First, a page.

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lations being no longer subject to its revision, its responsibility would also cease. *

* It will be gratifying to the public to learn, that the College of Fort-William is now in a flourishing state, and has received the final sanction and patronage of the East-India Company: It owes much to the cultivated mind and liberal spirit of Lord Minto, the present Governor-General of India. His Lordship had not been many months in that country, before he perceived its importance in relation to the interests of the British empire in the East; and his annual Speeches, at the public Disputations, shew, that he thinks the College of Fort-William deserves as much attention and support as any department under his Government. It will be yot more gratifying to many to hear, that this Institution is likely to become once wore a fountain of translation for the Sacred Scriptures. Dr. LEYDEN, Professor of the Hindostanee Language, has come forward (March 1810) with a proposal to superintend the translation of the Scriptures into seven languages, hitherto little cultivated in India. This subject will be noticed hereafter.

It was .expected that the East-India College at Hertford, would eventually supersede the College at Bengal ; but it has been proved, that in order to give efficiency to the purposes of a College at home, there must be also a College abroad. Little more than the elements of the Oriental Languages can be conveniently learnt in England. But this elementary labour at home is doubtless so much time saved in India. And thus far the Institution at Hertford, independently of its other objects, is highly useful, in subserviency to the College at Fort William. The two institutions combine the primary idea of Marquis Wellesley; and the expence is not less than that Statesman had originally intended. There is this difference in the execution, that there are now two institutions instead of one. His Lord. ship proposed that the two institutions should be in India com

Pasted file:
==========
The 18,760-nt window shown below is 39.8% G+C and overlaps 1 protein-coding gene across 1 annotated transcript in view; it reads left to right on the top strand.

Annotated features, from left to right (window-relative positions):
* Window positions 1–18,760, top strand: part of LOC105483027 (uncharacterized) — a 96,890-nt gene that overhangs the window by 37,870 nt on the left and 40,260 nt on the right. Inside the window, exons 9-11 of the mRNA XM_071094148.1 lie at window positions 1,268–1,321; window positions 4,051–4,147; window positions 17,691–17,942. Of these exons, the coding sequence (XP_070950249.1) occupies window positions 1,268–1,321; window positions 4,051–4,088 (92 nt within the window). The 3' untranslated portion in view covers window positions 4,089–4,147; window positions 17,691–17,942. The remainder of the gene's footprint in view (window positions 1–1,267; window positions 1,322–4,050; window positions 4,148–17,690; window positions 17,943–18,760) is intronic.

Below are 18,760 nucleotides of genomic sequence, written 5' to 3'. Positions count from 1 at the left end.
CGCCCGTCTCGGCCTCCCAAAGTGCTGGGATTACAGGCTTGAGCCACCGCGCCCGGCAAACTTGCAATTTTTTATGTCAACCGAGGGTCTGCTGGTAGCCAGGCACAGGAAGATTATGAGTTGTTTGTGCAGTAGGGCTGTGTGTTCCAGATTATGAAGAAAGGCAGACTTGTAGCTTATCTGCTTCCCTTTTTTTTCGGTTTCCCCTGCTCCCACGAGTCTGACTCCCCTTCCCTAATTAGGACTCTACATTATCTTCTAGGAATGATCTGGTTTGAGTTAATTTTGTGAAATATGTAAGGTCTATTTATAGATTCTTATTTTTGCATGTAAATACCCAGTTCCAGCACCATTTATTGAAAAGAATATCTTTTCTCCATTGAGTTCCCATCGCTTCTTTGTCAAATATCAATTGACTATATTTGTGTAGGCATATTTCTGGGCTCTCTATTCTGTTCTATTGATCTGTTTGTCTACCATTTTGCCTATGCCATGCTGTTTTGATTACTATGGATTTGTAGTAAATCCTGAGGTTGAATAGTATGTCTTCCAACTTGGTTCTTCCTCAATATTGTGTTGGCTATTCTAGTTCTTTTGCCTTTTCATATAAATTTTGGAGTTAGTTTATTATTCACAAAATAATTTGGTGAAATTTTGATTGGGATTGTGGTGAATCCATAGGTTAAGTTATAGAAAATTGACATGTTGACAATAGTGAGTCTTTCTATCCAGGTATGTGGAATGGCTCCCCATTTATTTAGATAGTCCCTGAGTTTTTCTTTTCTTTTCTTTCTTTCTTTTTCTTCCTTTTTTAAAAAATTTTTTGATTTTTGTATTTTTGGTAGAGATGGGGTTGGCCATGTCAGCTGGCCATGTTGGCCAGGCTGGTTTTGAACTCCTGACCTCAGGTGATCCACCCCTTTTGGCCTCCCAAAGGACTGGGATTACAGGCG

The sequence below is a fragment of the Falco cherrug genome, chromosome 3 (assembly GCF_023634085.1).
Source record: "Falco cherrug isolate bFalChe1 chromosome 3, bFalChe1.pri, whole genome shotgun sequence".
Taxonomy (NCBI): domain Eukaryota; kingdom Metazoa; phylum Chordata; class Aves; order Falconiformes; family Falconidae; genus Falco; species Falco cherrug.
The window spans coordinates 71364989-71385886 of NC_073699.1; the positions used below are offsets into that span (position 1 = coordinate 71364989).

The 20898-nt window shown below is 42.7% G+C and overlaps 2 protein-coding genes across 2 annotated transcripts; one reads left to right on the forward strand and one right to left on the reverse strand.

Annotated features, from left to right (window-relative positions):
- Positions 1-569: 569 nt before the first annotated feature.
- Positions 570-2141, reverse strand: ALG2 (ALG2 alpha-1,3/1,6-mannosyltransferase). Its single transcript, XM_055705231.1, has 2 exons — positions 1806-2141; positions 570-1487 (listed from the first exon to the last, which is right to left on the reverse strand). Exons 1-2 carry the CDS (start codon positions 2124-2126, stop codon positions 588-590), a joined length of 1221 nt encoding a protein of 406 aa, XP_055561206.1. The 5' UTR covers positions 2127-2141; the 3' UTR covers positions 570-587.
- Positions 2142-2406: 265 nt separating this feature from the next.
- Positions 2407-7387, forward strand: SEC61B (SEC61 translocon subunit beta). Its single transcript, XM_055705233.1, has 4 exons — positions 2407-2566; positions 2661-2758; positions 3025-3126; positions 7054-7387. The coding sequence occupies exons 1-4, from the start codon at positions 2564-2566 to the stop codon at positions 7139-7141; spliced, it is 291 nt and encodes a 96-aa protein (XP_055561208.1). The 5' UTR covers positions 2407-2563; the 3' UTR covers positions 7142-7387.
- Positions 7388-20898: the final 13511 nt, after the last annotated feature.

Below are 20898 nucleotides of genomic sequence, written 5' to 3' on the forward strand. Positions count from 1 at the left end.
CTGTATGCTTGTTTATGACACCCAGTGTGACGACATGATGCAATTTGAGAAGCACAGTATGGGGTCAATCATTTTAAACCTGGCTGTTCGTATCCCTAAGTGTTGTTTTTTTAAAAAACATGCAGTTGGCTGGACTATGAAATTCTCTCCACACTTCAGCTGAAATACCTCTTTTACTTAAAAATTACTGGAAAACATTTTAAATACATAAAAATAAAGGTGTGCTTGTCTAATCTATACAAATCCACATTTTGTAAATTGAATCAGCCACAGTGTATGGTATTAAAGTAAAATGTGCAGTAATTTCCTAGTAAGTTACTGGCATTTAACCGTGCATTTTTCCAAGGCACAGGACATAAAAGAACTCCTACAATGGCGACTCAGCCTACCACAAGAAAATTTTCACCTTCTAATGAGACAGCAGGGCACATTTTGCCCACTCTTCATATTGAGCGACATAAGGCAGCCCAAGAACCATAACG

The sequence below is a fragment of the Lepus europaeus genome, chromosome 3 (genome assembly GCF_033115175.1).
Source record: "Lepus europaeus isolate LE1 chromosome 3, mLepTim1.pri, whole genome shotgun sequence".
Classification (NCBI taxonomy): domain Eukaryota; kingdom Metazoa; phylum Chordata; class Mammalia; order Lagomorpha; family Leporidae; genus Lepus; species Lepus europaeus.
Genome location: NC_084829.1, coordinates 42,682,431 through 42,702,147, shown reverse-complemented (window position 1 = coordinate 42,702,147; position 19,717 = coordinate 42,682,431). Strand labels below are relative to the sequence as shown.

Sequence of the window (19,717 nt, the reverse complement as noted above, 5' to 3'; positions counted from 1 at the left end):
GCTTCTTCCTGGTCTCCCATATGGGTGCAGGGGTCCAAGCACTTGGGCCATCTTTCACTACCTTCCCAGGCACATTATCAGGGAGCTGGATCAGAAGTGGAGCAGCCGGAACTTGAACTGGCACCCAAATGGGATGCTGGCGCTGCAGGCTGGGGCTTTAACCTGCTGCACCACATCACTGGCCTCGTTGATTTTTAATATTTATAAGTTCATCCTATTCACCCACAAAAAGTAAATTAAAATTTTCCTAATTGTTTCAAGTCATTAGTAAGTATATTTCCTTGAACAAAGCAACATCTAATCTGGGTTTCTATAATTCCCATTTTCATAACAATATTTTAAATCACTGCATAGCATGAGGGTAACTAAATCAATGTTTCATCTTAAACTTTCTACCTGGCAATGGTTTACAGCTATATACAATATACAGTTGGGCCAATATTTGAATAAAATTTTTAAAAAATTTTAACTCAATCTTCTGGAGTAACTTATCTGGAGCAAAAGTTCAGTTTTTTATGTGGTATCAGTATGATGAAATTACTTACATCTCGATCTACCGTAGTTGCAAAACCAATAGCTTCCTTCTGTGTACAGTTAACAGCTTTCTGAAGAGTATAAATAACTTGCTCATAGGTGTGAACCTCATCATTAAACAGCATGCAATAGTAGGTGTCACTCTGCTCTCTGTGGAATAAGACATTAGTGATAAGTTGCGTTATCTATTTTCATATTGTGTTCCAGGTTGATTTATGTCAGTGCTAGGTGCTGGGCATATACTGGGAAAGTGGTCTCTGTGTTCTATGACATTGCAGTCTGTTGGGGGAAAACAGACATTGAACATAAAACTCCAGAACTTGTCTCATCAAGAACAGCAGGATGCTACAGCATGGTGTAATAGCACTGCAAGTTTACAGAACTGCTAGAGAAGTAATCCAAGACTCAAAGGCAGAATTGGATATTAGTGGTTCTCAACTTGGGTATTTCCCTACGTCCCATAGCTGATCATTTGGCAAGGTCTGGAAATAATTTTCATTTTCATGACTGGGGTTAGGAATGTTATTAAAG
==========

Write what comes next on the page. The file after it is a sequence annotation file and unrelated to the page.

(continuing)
Under these circumstances, the Superintendents of the college resolved to encourage individuals to proceed with their versions by such means as they could command; and to trust to the contributions of the public, and to the future sanction of the Government, for the perpetuity of the design. They proposed, at the same time, not to confine the undertaking to Bengal alone, or to the terri. tories of the Company; but to extend it to every part of the East, where fit instruments for translation could be found. With this view, they aided the designs of the Baptist Missionaries in Bengal, of the Lutheran Missionaries in Coromandel, belonging to “the Society for promoting Christian Knowledge,” and of the other Missionaries in the East, connected with Societies in England and Scotland : and also patronised those Roman Catholic Missionaries in the South of India, whom they found qualified for conducting useful works. About the same period, they ex

bined in one; and his reasons were, that the organs of speech in youth are more flexible at an early age for learning a new language; and the constitution of young persons assimilates more easily to a strange climate. There are various advantages, however, in having the elementary Institution at home, which may counterbalance these reasons ; and if it continue to be conducted with the same spirit and effect which have hitherto distinguished it, perhaps the present plan is preferable.